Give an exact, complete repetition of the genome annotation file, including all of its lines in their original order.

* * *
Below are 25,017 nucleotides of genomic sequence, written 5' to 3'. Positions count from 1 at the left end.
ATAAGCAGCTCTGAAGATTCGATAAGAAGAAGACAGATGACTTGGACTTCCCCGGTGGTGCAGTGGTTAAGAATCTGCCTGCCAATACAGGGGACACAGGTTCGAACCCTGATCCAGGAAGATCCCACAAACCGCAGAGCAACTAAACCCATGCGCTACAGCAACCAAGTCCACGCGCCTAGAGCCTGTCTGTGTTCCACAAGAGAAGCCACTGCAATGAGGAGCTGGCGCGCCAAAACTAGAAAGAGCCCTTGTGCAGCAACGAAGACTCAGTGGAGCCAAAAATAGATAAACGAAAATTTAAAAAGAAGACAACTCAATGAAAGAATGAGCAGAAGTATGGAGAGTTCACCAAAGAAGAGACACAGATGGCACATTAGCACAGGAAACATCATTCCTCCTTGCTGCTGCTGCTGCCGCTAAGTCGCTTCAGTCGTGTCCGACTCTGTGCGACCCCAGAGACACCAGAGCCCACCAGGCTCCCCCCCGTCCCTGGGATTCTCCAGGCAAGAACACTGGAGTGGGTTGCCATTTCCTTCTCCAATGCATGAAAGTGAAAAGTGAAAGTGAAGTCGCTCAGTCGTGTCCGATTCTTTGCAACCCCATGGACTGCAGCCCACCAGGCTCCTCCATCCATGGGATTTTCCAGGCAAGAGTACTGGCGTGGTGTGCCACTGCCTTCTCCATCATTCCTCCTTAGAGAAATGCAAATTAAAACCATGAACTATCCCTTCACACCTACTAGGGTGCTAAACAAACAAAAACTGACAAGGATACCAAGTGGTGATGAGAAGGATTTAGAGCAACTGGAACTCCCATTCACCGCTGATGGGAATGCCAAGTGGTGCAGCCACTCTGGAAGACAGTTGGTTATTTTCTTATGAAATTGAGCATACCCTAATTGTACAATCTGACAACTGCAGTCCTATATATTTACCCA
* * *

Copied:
Below are 25,017 nucleotides of genomic sequence, written 5' to 3'. Positions count from 1 at the left end.
ATAAGCAGCTCTGAAGATTCGATAAGAAGAAGACAGATGACTTGGACTTCCCCGGTGGTGCAGTGGTTAAGAATCTGCCTGCCAATACAGGGGACACAGGTTCGAACCCTGATCCAGGAAGATCCCACAAACCGCAGAGCAACTAAACCCATGCGCTACAGCAACCAAGTCCACGCGCCTAGAGCCTGTCTGTGTTCCACAAGAGAAGCCACTGCAATGAGGAGCTGGCGCGCCAAAACTAGAAAGAGCCCTTGTGCAGCAACGAAGACTCAGTGGAGCCAAAAATAGATAAACGAAAATTTAAAAAGAAGACAACTCAATGAAAGAATGAGCAGAAGTATGGAGAGTTCACCAAAGAAGAGACACAGATGGCACATTAGCACAGGAAACATCATTCCTCCTTGCTGCTGCTGCTGCCGCTAAGTCGCTTCAGTCGTGTCCGACTCTGTGCGACCCCAGAGACACCAGAGCCCACCAGGCTCCCCCCCGTCCCTGGGATTCTCCAGGCAAGAACACTGGAGTGGGTTGCCATTTCCTTCTCCAATGCATGAAAGTGAAAAGTGAAAGTGAAGTCGCTCAGTCGTGTCCGATTCTTTGCAACCCCATGGACTGCAGCCCACCAGGCTCCTCCATCCATGGGATTTTCCAGGCAAGAGTACTGGCGTGGTGTGCCACTGCCTTCTCCATCATTCCTCCTTAGAGAAATGCAAATTAAAACCATGAACTATCCCTTCACACCTACTAGGGTGCTAAACAAACAAAAACTGACAAGGATACCAAGTGGTGATGAGAAGGATTTAGAGCAACTGGAACTCCCATTCACCGCTGATGGGAATGCCAAGTGGTGCAGCCACTCTGGAAGACAGTTGGTTATTTTCTTATGAAATTGAGCATACCCTAATTGTACAATCTGACAACTGCAGTCCTATATATTTACCCA